With reference to the engraving on page 170 of RECORD 40, I can give details of the first ever 0‑4‑4‑0 Mallet, which was built by Ateliers Metallurgiques in Tubize, Belgium, and saw service on a 600mm gauge Decauville line. This locomotive, displayed by Decauville at the Paris Exhibition of 1889, is illustrated in "The Engineer" for 24th May 1889, and is clearly Kerr Stuart's inspiration for their own engraving. Details of a similar 0‑4‑4‑0 Mallet four cylinder compound, built under licence by A. Munktella (works number 27) and now preserved in the Railway Museum at Gavle, Sweden, can be found in "Preserved Locomotives of Western Europe" (Volume 2) by P. Ransome-Wallis.



Decauville Type No.8 Mallet's Patent Compound Jointed Locomotive, weighing 9½ tons empty (12 tons in working order); to burn wood, coal or coke. Able to ascend 8% gradients on curves of 20 to 35 metres radius with 19lb rails; 600mm or 750mm gauge.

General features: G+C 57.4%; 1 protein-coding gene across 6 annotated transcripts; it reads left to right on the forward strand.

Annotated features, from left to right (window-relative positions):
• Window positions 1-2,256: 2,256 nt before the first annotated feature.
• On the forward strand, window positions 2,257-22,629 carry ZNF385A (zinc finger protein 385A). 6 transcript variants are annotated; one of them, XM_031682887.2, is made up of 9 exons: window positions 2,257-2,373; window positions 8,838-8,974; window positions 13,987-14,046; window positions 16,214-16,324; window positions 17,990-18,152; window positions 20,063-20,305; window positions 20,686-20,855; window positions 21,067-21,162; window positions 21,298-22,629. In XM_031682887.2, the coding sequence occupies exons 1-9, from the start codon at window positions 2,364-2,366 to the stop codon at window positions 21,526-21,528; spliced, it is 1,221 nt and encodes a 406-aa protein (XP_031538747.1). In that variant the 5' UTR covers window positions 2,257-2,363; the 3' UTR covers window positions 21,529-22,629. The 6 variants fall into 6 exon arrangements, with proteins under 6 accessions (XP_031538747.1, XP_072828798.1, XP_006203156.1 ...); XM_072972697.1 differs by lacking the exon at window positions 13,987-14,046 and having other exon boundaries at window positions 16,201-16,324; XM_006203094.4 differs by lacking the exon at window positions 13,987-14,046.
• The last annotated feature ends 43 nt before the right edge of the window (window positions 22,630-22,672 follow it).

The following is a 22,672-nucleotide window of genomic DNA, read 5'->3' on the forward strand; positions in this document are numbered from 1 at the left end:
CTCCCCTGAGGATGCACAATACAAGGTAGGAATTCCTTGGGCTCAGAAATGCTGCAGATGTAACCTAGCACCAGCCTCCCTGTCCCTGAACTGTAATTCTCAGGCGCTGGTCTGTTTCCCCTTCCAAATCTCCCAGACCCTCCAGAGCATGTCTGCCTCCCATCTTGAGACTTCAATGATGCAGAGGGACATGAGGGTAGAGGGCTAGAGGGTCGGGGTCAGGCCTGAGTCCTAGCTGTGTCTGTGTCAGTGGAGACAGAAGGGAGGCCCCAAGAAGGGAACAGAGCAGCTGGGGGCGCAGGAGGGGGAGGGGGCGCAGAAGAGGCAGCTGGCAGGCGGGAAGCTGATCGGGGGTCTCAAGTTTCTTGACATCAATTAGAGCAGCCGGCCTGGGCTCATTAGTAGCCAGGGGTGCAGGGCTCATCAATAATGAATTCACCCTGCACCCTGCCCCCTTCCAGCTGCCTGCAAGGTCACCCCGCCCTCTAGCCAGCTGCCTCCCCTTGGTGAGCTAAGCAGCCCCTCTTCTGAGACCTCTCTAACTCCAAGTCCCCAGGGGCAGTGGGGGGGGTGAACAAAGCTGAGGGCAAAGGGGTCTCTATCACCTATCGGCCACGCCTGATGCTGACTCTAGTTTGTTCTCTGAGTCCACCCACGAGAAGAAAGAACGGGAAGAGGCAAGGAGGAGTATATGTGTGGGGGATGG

Decauville Type No.9. Duplex Jointed Locomotive, weighing 9½ tons empty (12 tons in working order) with two driving bogies and single boiler. Able to run over curves of 20 to 35 metres radius and ascend 8% gradients with 19lb rails; 600mm or 750mm gauge.    (courtesy C.S. Small)

    I am almost certain that the 0‑4‑4‑0 tank depicted in the engraving which appeared on page 170 of RECORD 40 never existed. If this is compared with the illustration of Decauville's 0‑4‑4‑0 60cm gauge Mallet tank which appeared in their 1899 and 1901 catalogues, the source of Kerr Stuart's engraving is apparent. The engraver of "The Railway Engineer" made a rather poor job of copying, for example on the Belpaire firebox top. Note also the hand lever which operates the damper over the top of the chimney of the Decauville model. On the Kerr Stuart version this is outside the cab, terminates abruptly just beyond the dome, and appears to be a detachable fire-iron! One could make quite a large collection of engine engravings which were copied from other makers' catalogues and never actually built.